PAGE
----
Since its introduction
in the early 2000’s, the Mazda3 has more than once shook the cages of the compact status quo. In a world where beige Corollas and underpowered Civics ruled the segment, Mazda would set the pace as the trendy, edgy, budget-minded sport compact car.
But now, the entire game has changed. Compact cars aren’t selling like they once did. People prefer SUVs and crossovers now, and with luxury car brands like Audi, BMW and Mercedes-Benz grabbing small car sales, mainstream compact sedans and hatchbacks – once among the industry’s most lucrative segment – are taking a serious beating.
To adapt to this new reality, Mazda takes the mainstream compact car rulebook and upends it. This new Mazda3 is all grown-up, a fantastic value, offered in a wide variety of trim levels and remains the more interesting alternative for driving enthusiasts.
Very much like a “Choose Your Own Adventure” story, consumers are free to opt for the Mazda3 that suits their needs and their budget. Mind you, offering two distinct body styles, in this case a sedan or a hatchback, has always been a Mazda3 promise. Except this time around, consumers can choose from a wider variety of engines, transmissions and trim levels than ever before.
The model you see here is a GT with front-wheel-drive, the top-flight trim level for the Mazda3 sedan before ticking off the all-wheel-drive option, a new feature for this generation 3 that further gives it an edge over its main rivals. As I write this, no other compact sedan except for the Subaru Impreza currently offers this option.
The GT trim also ups the ante in the powertrain department. Base model Mazda3s make do with a naturally aspirated 2.0-litre inline, good for 155 horsepower and 150 lb-ft of torque. The GT bumps displacement up to 2.5-litres, allowing for a more substantial 186 horsepower and 186 lb-ft of torque.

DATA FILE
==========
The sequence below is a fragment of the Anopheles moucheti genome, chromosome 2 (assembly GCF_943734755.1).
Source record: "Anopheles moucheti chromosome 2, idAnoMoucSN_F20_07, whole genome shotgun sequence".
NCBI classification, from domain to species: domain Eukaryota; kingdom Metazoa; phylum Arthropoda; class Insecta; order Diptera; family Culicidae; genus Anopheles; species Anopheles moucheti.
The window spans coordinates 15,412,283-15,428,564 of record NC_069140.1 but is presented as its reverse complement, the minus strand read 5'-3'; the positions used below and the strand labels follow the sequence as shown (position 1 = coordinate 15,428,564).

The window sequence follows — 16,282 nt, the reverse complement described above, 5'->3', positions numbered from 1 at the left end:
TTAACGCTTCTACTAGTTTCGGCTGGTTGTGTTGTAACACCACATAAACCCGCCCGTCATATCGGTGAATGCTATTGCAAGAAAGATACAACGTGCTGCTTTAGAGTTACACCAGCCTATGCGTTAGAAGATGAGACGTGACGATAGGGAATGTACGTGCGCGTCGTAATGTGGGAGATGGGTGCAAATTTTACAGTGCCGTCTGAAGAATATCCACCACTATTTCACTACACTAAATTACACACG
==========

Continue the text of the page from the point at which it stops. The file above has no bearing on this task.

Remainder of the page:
Both engines can be paired to either a six-speed automatic transmission (as tested) or a slick-shifting six-speed manual unit, which is good news for enthusiasts. Sadly, the stick and three pedals aren’t offered with all-wheel drive. At least Mazda remains one of the last carmakers alive to put this much priority on the manual transmission, so kudos to that.
The Mazda3 is a car I have personally always had a soft spot for, partly because of its driving dynamics, but also for its design, and this generation car carries on in the same direction. Mazda puts more effort in design than many other carmakers, and this Mazda3 is arguably the prettiest of them all. Some prefer the hatchback, but I have always had a thing for the sedan.
While, yes, it’s not as practical as its five-door counterpart, the Mazda3 sedan has a grown-up premium look and feel that gives a Mercedes-Benz A-Class
a run for its money. It looks like a smaller version of a Mazda 6, and at times, you could easily mistake it for an Audi.
And it’s the same story inside, where Mazda’s KODO-inspired design carries over through a clean, modern and upscale theme. Material quality is above average here and build quality remains something Japanese carmakers master.